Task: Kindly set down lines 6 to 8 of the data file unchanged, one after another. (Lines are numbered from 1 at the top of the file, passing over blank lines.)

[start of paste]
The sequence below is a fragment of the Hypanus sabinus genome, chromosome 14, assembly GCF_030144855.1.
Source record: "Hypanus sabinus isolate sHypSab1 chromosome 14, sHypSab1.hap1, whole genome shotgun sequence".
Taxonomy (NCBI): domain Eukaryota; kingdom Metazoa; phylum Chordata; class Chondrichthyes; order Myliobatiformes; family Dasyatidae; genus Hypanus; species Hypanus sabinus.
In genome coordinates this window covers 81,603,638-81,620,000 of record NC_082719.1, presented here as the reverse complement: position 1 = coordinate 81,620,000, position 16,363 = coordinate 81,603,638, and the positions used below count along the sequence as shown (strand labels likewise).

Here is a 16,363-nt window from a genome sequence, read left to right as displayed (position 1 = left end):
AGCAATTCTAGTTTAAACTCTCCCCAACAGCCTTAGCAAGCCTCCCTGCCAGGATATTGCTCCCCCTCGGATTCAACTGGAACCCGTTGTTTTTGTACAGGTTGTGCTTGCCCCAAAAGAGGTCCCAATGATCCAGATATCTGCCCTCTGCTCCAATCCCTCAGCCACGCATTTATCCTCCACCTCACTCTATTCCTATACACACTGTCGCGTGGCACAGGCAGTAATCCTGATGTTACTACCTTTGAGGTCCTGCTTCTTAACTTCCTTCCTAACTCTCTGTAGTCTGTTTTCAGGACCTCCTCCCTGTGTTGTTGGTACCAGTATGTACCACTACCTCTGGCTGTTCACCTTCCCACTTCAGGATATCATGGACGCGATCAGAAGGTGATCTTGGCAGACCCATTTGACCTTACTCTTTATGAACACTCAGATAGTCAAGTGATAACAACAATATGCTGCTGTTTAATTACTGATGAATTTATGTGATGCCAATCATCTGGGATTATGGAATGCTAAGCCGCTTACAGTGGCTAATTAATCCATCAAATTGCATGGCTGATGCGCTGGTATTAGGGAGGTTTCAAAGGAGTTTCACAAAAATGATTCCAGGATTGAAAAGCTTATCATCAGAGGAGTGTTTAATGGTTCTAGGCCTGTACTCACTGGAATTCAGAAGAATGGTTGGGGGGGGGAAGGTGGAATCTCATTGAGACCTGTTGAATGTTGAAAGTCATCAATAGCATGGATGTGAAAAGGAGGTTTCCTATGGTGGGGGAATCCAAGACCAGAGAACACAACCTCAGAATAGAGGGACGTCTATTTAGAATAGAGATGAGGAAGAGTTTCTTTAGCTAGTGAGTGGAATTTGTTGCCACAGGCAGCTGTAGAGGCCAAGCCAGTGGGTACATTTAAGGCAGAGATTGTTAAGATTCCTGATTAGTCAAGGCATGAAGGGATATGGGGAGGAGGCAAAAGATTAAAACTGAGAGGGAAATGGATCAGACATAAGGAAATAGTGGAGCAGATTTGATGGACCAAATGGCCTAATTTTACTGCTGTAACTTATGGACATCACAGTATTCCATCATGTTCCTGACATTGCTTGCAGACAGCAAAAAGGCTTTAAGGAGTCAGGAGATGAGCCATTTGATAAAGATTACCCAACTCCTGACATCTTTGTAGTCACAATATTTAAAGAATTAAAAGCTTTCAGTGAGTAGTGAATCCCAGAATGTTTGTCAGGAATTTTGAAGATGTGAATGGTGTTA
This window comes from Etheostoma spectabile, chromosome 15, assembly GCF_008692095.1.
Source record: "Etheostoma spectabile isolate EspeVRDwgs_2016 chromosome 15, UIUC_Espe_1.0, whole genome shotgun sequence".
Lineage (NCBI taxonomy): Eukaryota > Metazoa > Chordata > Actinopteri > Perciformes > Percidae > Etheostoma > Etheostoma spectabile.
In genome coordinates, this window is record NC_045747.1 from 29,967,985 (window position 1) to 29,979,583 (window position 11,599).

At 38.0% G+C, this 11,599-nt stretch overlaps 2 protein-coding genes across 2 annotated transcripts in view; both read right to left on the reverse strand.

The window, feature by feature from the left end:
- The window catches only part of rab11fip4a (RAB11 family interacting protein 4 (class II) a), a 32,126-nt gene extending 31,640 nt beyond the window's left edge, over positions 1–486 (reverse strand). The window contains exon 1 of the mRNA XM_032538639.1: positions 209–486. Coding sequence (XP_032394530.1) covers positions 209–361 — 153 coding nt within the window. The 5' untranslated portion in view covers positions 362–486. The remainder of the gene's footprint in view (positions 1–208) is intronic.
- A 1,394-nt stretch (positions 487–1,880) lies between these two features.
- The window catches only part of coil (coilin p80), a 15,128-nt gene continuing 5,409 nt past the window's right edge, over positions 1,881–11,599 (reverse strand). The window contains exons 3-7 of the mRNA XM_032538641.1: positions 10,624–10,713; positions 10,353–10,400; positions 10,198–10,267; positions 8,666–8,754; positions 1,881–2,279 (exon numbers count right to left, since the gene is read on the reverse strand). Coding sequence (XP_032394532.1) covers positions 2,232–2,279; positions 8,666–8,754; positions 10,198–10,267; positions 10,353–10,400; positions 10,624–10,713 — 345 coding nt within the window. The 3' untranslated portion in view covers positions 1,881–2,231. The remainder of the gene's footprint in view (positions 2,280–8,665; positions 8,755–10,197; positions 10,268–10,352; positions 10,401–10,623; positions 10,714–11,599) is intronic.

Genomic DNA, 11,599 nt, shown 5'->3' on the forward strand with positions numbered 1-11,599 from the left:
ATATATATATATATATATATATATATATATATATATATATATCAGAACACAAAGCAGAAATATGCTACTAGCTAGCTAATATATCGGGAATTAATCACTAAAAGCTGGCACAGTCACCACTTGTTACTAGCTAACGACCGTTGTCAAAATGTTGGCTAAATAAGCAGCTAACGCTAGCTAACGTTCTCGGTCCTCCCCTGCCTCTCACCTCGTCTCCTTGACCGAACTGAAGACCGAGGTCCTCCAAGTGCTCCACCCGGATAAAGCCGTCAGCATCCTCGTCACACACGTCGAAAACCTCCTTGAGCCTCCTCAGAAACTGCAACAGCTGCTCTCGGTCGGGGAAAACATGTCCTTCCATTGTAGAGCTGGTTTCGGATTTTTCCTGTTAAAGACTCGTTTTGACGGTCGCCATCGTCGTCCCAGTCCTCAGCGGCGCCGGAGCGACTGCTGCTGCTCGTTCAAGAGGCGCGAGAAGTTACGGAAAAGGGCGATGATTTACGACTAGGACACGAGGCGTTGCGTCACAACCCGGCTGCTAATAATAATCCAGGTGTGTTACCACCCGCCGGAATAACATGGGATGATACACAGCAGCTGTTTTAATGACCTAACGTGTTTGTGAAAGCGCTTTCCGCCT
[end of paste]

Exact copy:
AGCAATTCTAGTTTAAACTCTCCCCAACAGCCTTAGCAAGCCTCCCTGCCAGGATATTGCTCCCCCTCGGATTCAACTGGAACCCGTTGTTTTTGTACAGGTTGTGCTTGCCCCAAAAGAGGTCCCAATGATCCAGATATCTGCCCTCTGCTCCAATCCCTCAGCCACGCATTTATCCTCCACCTCACTCTATTCCTATACACACTGTCGCGTGGCACAGGCAGTAATCCTGATGTTACTACCTTTGAGGTCCTGCTTCTTAACTTCCTTCCTAACTCTCTGTAGTCTGTTTTCAGGACCTCCTCCCTGTGTTGTTGGTACCAGTATGTACCACTACCTCTGGCTGTTCACCTTCCCACTTCAGGATATCATGGACGCGATCAGAAGGTGATCTTGGCAGACCCATTTGACCTTACTCTTTATGAACACTCAGATAGTCAAGTGATAACAACAATATGCTGCTGTTTAATTACTGATGAATTTATGTGATGCCAATCATCTGGGATTATGGAATGCTAAGCCGCTTACAGTGGCTAATTAATCCATCAAATTGCATGGCTGATGCGCTGGTATTAGGGAGGTTTCAAAGGAGTTTCACAAAAATGATTCCAGGATTGAAAAGCTTATCATCAGAGGAGTGTTTAATGGTTCTAGGCCTGTACTCACTGGAATTCAGAAGAATGGTTGGGGGGGGGAAGGTGGAATCTCATTGAGACCTGTTGAATGTTGAAAGTCATCAATAGCATGGATGTGAAAAGGAGGTTTCCTATGGTGGGGGAATCCAAGACCAGAGAACACAACCTCAGAATAGAGGGACGTCTATTTAGAATAGAGATGAGGAAGAGTTTCTTTAGCTAGTGAGTGGAATTTGTTGCCACAGGCAGCTGTAGAGGCCAAGCCAGTGGGTACATTTAAGGCAGAGATTGTTAAGATTCCTGATTAGTCAAGGCATGAAGGGATATGGGGAGGAGGCAAAAGATTAAAACTGAGAGGGAAATGGATCAGACATAAGGAAATAGTGGAGCAGATTTGATGGACCAAATGGCCTAATTTTACTGCTGTAACTTATGGACATCACAGTATTCCATCATGTTCCTGACATTGCTTGCAGACAGCAAAAAGGCTTTAAGGAGTCAGGAGATGAGCCATTTGATAAAGATTACCCAACTCCTGACATCTTTGTAGTCACAATATTTAAAGAATTAAAAGCTTTCAGTGAGTAGTGAATCCCAGAATGTTTGTCAGGAATTTTGAAGATGTGAATGGTGTTA
This window comes from Etheostoma spectabile, chromosome 15, assembly GCF_008692095.1.
Source record: "Etheostoma spectabile isolate EspeVRDwgs_2016 chromosome 15, UIUC_Espe_1.0, whole genome shotgun sequence".